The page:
US, Japan, South Korea meet in Hawaii to discuss North Korea

US, Japan, South Korea meet in Hawaii to discuss North Korea


Honolulu: U.S. Secretary of State Anthony Blinken met his Japanese and South Korean counterparts in Hawaii on Saturday to discuss the threat posed by a nuclear-armed North Korea after Pyongyang conducted a series of missile tests earlier this year.

Blinken said at a news conference after the meeting that North Korea was “in a phase of provocation” and the three countries condemned the recent missile launches.

“We are absolutely united in our approach, in our determination,” Blinken said after his talks with Japanese Foreign Minister Yoshimasa Hayashi and South Korean Foreign Minister Chung Eui-yong.

He said the countries were “very closely consulting” on further steps they may take in response to North Korea, but didn’t offer specifics.

The three released a joint statement calling on North Korea to engage in dialogue and cease its “unlawful activities.” They said they had no hostile intent toward North Korea and were open to meeting Pyongyang without preconditions.

Hayashi later told Japanese reporters that the three ministers had had “very fruitful” discussions on North Korea. He declined to elaborate on other steps they might take.

North Korea has a long history of seeking international concessions using provocative tactics such as missile or nuclear tests. The latest test comes at a time when the North Korean economy has been hit hard by pandemic border closures at a time when the North Korean economy has been battered by decades of mismanagement and crippling U.S.-led sanctions.

Many see the tests as an attempt to pressure President Joe Biden’s administration to ease sanctions. The Biden administration has shown no willingness to do so without meaningful cuts to North Korea’s nuclear program, but it has offered open-ended negotiations.

North Korea has rejected a U.S. offer to resume diplomacy, saying it will not return to talks unless Washington abandons its so-called hostile policy. North Korea is angered by U.S. sanctions and regular military exercises with South Korea.

The tests also have a technical component that allows North Korea to hone its arsenal. One of the missiles tested recently — the Hwasong-12 intermediate-range ballistic missile — is capable of reaching U.S. territory on Guam. It is the longest-range weapon North Korea has tested since 2017.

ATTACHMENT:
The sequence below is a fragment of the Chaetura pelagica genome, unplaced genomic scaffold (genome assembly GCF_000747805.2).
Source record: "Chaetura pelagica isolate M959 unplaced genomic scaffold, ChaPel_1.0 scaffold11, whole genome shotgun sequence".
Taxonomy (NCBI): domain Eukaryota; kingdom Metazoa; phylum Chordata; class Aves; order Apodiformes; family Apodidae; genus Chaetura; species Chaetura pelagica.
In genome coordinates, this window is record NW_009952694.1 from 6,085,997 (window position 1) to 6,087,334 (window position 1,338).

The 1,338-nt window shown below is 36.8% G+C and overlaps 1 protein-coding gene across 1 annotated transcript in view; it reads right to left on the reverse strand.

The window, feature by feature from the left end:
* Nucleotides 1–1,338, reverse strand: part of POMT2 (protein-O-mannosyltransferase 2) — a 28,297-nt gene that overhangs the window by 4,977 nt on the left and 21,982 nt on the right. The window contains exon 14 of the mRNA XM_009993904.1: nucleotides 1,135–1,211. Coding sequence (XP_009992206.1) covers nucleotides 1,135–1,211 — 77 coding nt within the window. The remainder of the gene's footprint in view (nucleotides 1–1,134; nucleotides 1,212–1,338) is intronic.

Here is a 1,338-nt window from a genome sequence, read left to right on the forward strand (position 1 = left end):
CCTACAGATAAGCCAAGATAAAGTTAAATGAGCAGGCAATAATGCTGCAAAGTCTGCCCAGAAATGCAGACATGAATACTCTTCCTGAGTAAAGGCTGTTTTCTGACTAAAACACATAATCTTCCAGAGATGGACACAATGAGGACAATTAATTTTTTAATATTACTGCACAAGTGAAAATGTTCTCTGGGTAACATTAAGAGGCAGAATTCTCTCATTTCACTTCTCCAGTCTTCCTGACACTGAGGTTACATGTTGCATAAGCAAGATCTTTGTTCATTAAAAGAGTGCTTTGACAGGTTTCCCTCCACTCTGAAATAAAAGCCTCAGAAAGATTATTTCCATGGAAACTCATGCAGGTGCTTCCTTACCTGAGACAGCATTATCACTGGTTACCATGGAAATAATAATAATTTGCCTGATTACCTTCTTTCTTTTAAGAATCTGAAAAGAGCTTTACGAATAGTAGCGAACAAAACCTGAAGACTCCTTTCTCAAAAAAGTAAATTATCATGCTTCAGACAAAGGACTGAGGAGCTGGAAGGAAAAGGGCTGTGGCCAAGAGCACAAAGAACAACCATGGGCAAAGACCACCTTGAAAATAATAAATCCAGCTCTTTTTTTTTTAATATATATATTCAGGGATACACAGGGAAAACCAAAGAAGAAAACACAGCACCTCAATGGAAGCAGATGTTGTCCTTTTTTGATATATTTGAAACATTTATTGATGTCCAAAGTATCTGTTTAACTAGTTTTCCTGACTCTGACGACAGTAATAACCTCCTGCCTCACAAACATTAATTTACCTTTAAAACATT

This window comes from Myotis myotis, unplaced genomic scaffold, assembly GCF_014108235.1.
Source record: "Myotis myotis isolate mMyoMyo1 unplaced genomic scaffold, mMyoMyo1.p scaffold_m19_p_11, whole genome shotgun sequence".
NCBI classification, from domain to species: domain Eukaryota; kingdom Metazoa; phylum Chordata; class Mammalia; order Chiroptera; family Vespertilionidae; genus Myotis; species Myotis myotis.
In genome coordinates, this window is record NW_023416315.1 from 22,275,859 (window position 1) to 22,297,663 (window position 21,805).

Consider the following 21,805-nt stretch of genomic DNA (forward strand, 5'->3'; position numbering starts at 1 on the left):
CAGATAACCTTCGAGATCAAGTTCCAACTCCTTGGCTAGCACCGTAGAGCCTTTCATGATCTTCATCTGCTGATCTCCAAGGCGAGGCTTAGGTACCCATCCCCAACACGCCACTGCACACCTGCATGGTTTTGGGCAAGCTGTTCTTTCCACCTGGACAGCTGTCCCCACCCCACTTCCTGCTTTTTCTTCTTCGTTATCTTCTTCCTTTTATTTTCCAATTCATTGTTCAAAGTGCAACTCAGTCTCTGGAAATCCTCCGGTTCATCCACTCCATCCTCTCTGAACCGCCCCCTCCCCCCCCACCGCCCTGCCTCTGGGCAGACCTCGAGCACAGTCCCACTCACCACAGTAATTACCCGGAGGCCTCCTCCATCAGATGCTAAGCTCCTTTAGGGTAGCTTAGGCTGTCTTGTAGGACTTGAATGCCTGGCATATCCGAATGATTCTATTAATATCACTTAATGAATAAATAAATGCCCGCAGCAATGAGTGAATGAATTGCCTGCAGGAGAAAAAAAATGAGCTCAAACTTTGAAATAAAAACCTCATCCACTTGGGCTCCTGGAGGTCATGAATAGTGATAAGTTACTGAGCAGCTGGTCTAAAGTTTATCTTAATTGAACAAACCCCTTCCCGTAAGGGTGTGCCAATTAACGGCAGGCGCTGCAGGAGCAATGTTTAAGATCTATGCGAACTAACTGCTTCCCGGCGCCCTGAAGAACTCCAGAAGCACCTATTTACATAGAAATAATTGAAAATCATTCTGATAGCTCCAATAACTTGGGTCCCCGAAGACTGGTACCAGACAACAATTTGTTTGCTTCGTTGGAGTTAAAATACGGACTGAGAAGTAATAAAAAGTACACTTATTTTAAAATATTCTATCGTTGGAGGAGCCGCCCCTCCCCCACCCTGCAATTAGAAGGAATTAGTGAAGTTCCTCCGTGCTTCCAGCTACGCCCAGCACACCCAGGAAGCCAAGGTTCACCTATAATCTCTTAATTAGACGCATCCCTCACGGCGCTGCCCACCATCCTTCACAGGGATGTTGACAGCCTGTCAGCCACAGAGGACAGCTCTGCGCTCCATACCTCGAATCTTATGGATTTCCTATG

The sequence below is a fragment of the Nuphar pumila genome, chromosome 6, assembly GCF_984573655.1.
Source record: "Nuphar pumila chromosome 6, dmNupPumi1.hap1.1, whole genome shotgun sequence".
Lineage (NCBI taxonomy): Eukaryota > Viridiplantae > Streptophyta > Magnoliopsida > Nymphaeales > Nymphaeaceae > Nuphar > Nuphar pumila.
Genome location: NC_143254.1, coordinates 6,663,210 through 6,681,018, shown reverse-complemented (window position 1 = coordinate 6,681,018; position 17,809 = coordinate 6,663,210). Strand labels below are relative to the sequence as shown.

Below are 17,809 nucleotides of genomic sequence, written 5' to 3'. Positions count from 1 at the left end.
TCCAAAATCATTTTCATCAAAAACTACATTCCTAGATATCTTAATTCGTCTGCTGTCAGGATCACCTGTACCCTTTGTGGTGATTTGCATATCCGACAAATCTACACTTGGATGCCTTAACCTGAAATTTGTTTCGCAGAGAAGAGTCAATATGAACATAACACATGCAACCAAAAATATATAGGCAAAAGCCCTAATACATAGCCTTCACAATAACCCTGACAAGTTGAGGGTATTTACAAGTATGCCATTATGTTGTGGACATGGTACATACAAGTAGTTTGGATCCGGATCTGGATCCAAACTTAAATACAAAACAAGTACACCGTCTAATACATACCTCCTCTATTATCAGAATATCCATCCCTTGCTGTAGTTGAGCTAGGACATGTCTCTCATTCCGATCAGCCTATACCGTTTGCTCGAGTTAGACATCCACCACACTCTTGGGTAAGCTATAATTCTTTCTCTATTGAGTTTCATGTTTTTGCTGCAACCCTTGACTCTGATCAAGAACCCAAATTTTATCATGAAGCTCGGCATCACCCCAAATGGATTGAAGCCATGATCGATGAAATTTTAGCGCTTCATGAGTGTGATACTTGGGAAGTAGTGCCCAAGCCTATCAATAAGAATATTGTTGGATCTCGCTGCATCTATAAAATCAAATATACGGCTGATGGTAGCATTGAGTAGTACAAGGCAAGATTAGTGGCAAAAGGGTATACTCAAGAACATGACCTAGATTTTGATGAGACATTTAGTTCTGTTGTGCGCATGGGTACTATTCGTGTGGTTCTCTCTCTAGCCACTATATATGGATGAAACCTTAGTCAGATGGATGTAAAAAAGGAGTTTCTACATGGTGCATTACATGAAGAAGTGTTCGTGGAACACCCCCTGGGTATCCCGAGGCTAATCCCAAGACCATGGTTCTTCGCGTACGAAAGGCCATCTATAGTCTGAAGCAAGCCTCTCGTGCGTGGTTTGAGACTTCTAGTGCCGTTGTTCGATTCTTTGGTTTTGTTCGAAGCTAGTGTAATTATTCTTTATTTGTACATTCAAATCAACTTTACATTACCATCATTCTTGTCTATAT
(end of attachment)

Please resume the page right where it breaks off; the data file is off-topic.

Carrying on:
North Korea appears set to suspend its tests during the Winter Olympics in China, its most important ally and economic lifeline. But analysts believe North Korea will significantly increase its weapons tests after the Olympics.

The latest tests have rattled Pyongyang’s neighbors in South Korea and Japan. South Korean President Moon Jae-in, who helped set up historic talks between North Korean leader Kim Jong Un and former President Donald Trump in 2018 and 2019, said last month that the tests violated U.N. Security Council resolutions and urged North Korea to “stop” Actions that create tension and stress”.

The Security Council initially imposed sanctions on North Korea after its first nuclear test in 2006. Sanctions have become tougher in response to further nuclear tests and the country’s increasingly sophisticated nuclear and ballistic missile programs.

Citing North Korea’s economic difficulties, China and Russia have called for the lifting of sanctions, such as a ban on seafood exports and a ban on its citizens from working overseas and sending earnings back home.

Blinken arrived in Hawaii from Fiji, where he met with Acting Prime Minister Aiyaz Saeed-Khaiyum and other Pacific leaders to discuss regional issues, particularly the existential risks posed by climate change. This is the first visit to Fiji by a US Secretary of State since 1985.

He began his Pacific tour in Australia, where he met his counterparts from Australia, India and Japan. The four countries make up the “Quad,” a group of Indo-Pacific democracies aimed at countering China’s regional influence.

Hayashi and Chung held a separate bilateral meeting Saturday for about 40 minutes before seeing Blinken. Japan’s Foreign Ministry said they reaffirmed the importance of cooperating together and with the United States to respond to North Korea and to achieve regional stability.

The ministry said they also “frankly” exchanged views on ongoing disputes between the two countries, including wartime Korean laborers and sexual abuse of Korean women forced into sexual servitude by Japan’s imperial army.

Chung proposed the two countries accelerate diplomacy to find solutions to the disagreements, South Korea’s Foreign Ministry said in a statement.

Blinken also met separately with Chung. He met Hayashi earlier this week in Australia.

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